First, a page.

When it comes to building academic writing skills for ESL college students in the mainstream, teachers will be doing their college students a huge service when teachers are able to build literary connections to the writing skills and concepts they wish their students to learn.
Teachers cannot assume that their ESL students understand abstract concepts as well as their native English speaking peers due to the gap in their background knowledge.
Provide Engaging Beginnings
Engaging beginnings activate students’ prior knowledge. They make use of what students already know before any new knowledge is presented to them.
Many academic writing assignments are based on academic texts. The extent to which ESL students will succeed with mainstream academic writing assignments will depend on how well they are able to apply their understanding after reading an academic texts. Many academic texts assume students have the cultural, social and textual knowledge to understand the “gist” of the text. Teachers can facilitate this process for ESL students by first eliciting what students already know about a topic. This helps builds confidence A good way to engage students with the academic text is to provide brainstorming and prediction exercises, which is also a good thing for diverse classes.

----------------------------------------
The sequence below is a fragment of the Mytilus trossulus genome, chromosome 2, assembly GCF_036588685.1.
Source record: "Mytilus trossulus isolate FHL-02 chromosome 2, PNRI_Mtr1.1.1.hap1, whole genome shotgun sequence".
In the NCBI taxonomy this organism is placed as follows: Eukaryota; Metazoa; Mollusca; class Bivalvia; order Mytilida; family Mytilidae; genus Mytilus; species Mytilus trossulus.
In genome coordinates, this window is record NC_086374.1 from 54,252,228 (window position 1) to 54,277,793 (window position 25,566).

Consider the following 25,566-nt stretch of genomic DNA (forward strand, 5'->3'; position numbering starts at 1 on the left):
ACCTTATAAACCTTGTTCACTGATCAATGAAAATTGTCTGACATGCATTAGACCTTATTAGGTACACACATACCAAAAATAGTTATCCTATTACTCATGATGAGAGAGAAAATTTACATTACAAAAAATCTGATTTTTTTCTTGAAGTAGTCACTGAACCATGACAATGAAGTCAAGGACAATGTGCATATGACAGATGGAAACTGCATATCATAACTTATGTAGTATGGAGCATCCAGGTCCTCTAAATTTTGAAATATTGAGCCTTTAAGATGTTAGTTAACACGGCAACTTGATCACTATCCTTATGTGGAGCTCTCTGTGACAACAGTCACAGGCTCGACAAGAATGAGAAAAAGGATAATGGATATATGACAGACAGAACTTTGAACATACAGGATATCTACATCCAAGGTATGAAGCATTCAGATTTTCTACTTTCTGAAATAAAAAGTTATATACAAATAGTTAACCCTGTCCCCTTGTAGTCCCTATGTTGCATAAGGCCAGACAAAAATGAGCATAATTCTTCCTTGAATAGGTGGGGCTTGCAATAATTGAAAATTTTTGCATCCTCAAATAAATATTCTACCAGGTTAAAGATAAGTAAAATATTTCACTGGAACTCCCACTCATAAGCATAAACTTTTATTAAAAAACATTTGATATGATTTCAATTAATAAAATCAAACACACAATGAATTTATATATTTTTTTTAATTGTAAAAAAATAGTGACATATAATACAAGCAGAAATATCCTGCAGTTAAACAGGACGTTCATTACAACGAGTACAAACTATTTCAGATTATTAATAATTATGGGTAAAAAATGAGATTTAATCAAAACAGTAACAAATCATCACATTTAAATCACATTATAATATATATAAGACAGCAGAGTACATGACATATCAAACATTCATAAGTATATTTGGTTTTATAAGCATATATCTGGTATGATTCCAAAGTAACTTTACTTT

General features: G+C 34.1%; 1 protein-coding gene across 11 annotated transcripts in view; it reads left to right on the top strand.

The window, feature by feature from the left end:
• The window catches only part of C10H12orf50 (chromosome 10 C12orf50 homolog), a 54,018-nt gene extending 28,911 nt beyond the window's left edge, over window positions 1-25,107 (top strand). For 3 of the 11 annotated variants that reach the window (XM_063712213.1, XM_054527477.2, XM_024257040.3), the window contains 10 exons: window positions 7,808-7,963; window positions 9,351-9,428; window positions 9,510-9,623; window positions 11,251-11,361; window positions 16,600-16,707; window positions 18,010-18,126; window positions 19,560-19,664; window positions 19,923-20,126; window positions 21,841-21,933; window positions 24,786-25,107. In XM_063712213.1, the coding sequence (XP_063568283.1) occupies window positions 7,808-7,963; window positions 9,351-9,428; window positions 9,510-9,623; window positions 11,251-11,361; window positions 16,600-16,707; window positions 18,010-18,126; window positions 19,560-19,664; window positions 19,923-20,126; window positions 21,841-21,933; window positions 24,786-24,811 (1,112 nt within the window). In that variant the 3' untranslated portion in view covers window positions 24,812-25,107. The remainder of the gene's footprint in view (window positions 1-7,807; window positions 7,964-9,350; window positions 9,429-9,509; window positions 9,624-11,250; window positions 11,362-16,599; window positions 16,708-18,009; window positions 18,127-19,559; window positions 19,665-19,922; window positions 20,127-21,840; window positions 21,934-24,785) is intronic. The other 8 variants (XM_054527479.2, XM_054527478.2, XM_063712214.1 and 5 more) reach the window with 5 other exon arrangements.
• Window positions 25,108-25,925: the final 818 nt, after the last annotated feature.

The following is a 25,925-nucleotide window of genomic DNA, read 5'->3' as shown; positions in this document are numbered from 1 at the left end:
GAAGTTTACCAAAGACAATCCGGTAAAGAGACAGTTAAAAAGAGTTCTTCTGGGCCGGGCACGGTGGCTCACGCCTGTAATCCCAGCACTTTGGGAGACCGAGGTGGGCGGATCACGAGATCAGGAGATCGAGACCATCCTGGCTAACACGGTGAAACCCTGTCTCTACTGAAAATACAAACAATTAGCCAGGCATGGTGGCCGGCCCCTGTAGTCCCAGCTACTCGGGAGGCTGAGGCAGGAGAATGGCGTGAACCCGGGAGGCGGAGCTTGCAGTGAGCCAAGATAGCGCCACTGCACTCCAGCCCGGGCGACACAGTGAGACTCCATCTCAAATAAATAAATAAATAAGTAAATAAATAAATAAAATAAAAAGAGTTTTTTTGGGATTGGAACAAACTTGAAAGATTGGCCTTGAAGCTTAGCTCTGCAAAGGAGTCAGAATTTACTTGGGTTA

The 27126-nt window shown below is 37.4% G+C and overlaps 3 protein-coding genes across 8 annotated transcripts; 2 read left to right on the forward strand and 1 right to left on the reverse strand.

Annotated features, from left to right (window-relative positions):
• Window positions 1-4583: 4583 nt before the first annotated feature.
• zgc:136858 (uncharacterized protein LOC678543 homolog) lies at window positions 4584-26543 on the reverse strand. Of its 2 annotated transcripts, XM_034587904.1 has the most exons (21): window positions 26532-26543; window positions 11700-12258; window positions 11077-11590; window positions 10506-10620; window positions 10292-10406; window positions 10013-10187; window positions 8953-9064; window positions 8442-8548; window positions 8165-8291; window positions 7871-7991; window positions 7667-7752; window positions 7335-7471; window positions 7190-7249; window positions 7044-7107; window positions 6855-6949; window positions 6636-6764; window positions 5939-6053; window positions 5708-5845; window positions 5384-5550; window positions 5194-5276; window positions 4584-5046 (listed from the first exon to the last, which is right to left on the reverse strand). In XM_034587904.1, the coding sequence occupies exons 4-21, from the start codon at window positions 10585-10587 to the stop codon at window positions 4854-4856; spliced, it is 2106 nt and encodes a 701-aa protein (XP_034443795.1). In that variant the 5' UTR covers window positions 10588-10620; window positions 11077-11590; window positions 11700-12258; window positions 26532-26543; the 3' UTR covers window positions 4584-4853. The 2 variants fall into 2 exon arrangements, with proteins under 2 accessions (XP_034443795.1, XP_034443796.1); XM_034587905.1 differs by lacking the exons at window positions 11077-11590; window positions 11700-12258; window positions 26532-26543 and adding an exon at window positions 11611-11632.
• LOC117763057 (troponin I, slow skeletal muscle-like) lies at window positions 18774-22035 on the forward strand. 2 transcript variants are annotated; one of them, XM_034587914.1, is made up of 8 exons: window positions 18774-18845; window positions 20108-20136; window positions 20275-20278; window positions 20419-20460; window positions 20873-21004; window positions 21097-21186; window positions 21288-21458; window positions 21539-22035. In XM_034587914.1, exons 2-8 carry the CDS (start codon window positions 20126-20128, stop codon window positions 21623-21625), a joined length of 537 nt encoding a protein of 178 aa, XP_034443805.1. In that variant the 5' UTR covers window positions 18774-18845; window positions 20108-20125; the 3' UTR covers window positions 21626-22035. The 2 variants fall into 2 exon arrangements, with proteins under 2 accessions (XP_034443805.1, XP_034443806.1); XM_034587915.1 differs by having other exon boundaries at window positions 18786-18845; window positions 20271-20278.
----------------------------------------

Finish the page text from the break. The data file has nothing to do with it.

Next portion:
Choose Texts And Writing Tasks With A Multi-Cultural Theme/Topic
In every mainstream class, there is plenty of room to explore topics of diversity and multiculturalism.
Not every writing assignment needs to fall under the “academic” style of writing. In fact, there are many academic multicultural and life-story theme topics, that are important for addressing issues of diversity, language and identity where teachers can explore different modes of writing such as a literary essay that is also based on personal experience.
Teach Strategic Writing
ESL students sometimes struggle with applying their knowledge of a thesis to academic writing. Using the “power of three,” teachers have a better chance of helping students understand how to write a thesis. In my classes, I teach my students “the rule of three” for strategic essay writing. A good thesis statement includes three “P’s.” It is a three-Pronged, Parallel, Preview of your essay. (Thinking in Threes, Brian Backman, 2005)
Example of strategic writing in action: “Television has a positive effect because it helps you learn; it gives you information from all over the world and it allows you to relax.”
The reason why many students hate academic writing is because they don’t feel they have something worth saying and writing and ESL students are no different. It’s not that they don’t have background knowledge to cope with academic ideas and concepts, they just have it in another language! As teachers and instructors, we need to bring the assignment closer to home!